“Shhh,” she said, afraid the attendants would hear and be offended. “I know it doesn’t make sense, but we have to do it. These replace the white coats that they used to have.”

We found her nephew in a room with four beds, two against each wall, a table at the far end under the window. The table was covered with food, including many dairy products, all sitting in the bright sun.

Her nephew lay on the thin mattress covering an old, sagging metal bed, playing a handheld video game. A tube ran from his chest to a used Jalalabat-brand mineral water bottle (with the label still attached). A dark reddish liquid was inside the bottle.

“What is that for?” I asked.

“It drains dirty blood.”

His mother was also staying with him, along with two other young boy patients and one of their grandmothers. His mother wore a patterned robe and seemed to enjoy the break from domestic responsibilities.

She told me that his treatment cost 650 som (about $15), including a ten-day hospital stay. She was able to stay with him because she paid a little extra. “The laws have changed,” she said. “If you pay, you can do anything.”

No one told her son that he was going to have an operation. They came to the hospital when he had a severe stomachache. The doctors gave him drugs and he woke up when it was finished.

On the walk home, Nigora told me that she suggested to Shavkat that they buy the first floor of a building in the market area and do something with it. While he was thinking about it, others bought them all up. Several years ago, she suggested buying a container at the Kara-Suu market. He didn’t want her working at the market, so she suggested they rent it out. At the time, it cost $2,000. They are now worth $10-20,000. “He’s so into alpinism and tourism that sometimes he seems blind to other ideas,” she said. He’s also against her working outside the home and since he clearly views women as lower species than men, he doesn’t seem to value her business ideas much. But they would be much better off financially if he respected and supported her a bit more.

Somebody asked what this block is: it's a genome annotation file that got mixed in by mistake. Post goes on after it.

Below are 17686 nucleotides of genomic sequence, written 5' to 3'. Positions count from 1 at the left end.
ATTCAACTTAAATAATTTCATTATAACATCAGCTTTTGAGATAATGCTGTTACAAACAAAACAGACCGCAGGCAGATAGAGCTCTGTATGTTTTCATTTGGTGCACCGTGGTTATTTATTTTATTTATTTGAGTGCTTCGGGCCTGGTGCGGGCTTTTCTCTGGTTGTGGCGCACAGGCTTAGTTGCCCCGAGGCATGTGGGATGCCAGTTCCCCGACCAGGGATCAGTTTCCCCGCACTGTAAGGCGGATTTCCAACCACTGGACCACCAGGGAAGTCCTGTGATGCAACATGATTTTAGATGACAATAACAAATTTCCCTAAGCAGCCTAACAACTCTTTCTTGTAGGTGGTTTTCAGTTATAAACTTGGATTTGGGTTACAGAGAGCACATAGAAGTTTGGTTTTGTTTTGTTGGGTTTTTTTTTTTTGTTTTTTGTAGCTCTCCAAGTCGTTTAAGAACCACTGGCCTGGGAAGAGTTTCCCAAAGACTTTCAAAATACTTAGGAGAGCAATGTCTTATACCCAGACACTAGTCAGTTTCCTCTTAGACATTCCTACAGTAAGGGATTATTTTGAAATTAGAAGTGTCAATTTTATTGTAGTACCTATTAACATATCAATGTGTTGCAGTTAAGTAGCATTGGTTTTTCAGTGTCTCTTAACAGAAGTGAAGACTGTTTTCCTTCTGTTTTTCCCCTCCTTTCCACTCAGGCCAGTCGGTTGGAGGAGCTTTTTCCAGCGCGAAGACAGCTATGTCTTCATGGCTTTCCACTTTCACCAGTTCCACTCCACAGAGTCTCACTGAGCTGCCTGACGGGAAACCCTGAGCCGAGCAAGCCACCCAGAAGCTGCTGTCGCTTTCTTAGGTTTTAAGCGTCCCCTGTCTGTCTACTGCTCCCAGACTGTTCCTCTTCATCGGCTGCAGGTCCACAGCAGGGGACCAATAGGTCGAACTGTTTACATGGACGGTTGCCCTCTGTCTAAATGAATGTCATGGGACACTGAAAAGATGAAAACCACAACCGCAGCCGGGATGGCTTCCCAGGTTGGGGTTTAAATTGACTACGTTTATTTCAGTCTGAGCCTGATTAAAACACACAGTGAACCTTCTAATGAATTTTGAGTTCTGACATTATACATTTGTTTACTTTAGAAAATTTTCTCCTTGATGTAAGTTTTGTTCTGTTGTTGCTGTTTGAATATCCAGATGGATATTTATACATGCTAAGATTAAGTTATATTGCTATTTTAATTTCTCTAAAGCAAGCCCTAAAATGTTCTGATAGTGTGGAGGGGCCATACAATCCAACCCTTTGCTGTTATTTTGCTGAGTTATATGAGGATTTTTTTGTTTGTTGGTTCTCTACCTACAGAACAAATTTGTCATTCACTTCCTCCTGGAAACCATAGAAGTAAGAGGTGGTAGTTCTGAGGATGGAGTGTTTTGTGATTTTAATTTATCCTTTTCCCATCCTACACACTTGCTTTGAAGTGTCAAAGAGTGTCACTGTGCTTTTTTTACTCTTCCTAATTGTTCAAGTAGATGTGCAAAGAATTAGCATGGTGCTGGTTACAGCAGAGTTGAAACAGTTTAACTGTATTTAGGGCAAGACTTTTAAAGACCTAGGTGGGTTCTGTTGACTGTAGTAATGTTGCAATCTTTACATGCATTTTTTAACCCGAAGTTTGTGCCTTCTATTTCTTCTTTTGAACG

On the way back, we stopped by the school again and the line was almost gone. Nigora had her finger marked with US –donated invisible ink at the door. They allowed me to go in to watch her and I was even able to take some pictures. It seemed to be run in an orderly manner. She got her ballot, went to a relatively private place to mark it, then dropped into a transparent container.

She told me that she was voting for the incumbent, an Uzbek who she thought had done some good things for the city. She didn’t seem to know much about the other candidates. She thought Shavkat would probably vote for someone else. “Sometimes I wonder how we live together,” she said. “We like different food, different music, and different ideas. Sometimes I ask him how we manage together given that we are so different. He said we love the same way.”